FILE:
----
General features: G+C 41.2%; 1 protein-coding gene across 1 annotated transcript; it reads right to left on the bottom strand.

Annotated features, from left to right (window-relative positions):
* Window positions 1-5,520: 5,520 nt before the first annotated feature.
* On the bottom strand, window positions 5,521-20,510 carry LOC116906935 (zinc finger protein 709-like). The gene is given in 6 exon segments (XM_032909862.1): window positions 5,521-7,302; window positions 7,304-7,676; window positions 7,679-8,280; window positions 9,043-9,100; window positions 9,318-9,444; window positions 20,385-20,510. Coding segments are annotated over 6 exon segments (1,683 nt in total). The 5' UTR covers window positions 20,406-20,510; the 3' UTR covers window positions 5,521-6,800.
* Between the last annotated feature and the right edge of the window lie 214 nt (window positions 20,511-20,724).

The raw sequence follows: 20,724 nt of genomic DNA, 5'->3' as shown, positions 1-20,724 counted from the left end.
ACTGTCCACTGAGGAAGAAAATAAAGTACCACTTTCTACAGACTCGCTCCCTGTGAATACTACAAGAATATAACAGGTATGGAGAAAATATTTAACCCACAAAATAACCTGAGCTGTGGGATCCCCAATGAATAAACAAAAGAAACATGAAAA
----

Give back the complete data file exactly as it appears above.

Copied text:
General features: G+C 41.2%; 1 protein-coding gene across 1 annotated transcript; it reads right to left on the bottom strand.

Annotated features, from left to right (window-relative positions):
* Window positions 1-5,520: 5,520 nt before the first annotated feature.
* On the bottom strand, window positions 5,521-20,510 carry LOC116906935 (zinc finger protein 709-like). The gene is given in 6 exon segments (XM_032909862.1): window positions 5,521-7,302; window positions 7,304-7,676; window positions 7,679-8,280; window positions 9,043-9,100; window positions 9,318-9,444; window positions 20,385-20,510. Coding segments are annotated over 6 exon segments (1,683 nt in total). The 5' UTR covers window positions 20,406-20,510; the 3' UTR covers window positions 5,521-6,800.
* Between the last annotated feature and the right edge of the window lie 214 nt (window positions 20,511-20,724).

The raw sequence follows: 20,724 nt of genomic DNA, 5'->3' as shown, positions 1-20,724 counted from the left end.
ACTGTCCACTGAGGAAGAAAATAAAGTACCACTTTCTACAGACTCGCTCCCTGTGAATACTACAAGAATATAACAGGTATGGAGAAAATATTTAACCCACAAAATAACCTGAGCTGTGGGATCCCCAATGAATAAACAAAAGAAACATGAAAA